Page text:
I don’t recognize this woman
who claims to be my mother.
She looks like my mother
though older, more frail.
Her hair is whiter
so too her skin – it is whiter
more pale, like crepe-paper;
ashen, lacking life.
This woman says she’s my mother,
remembers things about me
that only a mother would know.
She knows me –
but doesn’t understand me.
We seem unable to communicate
in any meaningful way.
This woman, claiming to be my mother,
this woman who knows me,
seems unrecognizable to herself –
She is lost somewhere in time:
half in the present,
half in some distant past.
Sometimes she straddles time:
speaking in the present tense
of something that happened
This woman who looks like my mother
is my mother.
At least as close to being
my mother as she can be
Without actually being
This woman before me
is my mother.
She is worn by time,
scarred by life.
In body, she is my mother.
But within the woman she has become
the woman I know as my mother
becomes more difficult to find.
The mother I remember her to be
is to be found more and more
only in glimpses, minutes,
Gone is the energy,
the warm, compassionate soul
who believed in the goodness of all people,
not just those with white skin,
not just those who are Christian,
Gone is the razor sharp mind that
could balance her checkbook in
(a task that now can take an hour or more).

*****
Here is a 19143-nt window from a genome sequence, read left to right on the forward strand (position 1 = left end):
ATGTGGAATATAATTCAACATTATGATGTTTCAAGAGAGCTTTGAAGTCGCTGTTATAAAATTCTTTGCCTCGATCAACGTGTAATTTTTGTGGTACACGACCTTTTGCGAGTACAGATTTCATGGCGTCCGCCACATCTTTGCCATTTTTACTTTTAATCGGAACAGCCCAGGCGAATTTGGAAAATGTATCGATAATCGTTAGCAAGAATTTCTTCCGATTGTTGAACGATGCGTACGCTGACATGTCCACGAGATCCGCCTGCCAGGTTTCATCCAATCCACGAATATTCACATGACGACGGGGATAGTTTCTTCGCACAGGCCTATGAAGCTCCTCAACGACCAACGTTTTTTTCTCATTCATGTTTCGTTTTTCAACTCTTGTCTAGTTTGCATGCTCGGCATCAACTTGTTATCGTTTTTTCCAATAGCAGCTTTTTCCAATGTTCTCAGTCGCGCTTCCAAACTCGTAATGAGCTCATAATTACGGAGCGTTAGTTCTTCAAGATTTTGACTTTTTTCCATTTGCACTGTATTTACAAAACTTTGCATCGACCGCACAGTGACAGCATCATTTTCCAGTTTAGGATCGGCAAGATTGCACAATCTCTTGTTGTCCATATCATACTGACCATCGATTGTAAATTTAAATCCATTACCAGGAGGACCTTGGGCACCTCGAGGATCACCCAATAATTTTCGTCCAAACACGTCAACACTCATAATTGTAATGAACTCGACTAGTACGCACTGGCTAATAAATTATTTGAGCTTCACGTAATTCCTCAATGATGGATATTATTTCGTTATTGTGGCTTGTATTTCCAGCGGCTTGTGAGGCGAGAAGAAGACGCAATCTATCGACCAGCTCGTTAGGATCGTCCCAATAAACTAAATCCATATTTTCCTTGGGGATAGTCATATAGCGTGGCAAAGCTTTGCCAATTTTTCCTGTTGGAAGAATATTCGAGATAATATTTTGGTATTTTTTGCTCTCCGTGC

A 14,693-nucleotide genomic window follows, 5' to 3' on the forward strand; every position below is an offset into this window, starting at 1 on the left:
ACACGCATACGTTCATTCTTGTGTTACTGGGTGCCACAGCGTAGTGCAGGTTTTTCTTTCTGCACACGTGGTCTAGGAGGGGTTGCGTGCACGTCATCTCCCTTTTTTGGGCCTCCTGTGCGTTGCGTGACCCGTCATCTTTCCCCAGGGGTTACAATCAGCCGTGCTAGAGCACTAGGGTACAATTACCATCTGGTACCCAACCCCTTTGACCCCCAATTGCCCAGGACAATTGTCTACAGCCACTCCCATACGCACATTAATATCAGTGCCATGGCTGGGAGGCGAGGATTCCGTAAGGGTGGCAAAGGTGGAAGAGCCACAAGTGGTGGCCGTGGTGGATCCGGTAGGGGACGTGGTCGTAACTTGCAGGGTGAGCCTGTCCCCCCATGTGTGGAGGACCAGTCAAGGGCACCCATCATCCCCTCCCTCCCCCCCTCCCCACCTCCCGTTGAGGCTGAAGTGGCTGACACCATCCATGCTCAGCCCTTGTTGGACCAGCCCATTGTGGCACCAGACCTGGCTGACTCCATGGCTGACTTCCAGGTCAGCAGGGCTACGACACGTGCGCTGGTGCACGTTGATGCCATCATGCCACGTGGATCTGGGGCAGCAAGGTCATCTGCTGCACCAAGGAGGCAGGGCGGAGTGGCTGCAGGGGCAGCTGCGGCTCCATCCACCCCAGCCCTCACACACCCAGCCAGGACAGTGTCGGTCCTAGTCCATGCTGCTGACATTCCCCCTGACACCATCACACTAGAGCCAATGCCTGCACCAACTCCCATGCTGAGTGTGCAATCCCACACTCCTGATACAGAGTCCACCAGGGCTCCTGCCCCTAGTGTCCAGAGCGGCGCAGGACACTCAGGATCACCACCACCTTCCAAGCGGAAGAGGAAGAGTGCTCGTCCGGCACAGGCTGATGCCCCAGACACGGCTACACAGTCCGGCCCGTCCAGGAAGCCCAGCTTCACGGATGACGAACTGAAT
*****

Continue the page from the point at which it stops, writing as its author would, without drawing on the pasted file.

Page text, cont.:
Gone is the tack-sharp memory that
never forgot a slight or grudge –
in its place is a mind that increasingly
finds conspiracy, fear.
Gone is the tactful mind,
that taught me never to use slurs,
to never call names;
in its place is a mind that has been
poisoned by the paranoid,
fear of lists her name is going to be added to;
dislike of foreigners and anyone with skin
that isn’t as white as hers;
ugly racial epithets that I never
thought she’d say.
The woman who is my mother
is vanishing, slowly,
right in front of me.
The remnants of who she is, was,
are fading, becoming more
difficult to find.
(Originally published on my former blog on February 13, 2016)
The Uninvited Guest is a series of posts about Alzheimer’s disease: mostly from a caregiver’s perspective, as I can only watch my mother deal with this disease. She refuses (understandably to discuss it), so I can’t really write about what she is or isn’t feeling. This series of posts is meant to be raw and honest – so they won’t be polished and proofed – probably only spell-checked. I want to write them while the feelings are still fresh – polishing can come at another time.
These posts will be a variety of forms: narrative essay, lists, journal entry, poem, photo with text; some will be long, others just a few words or sentences.
Previous Posts can be found here.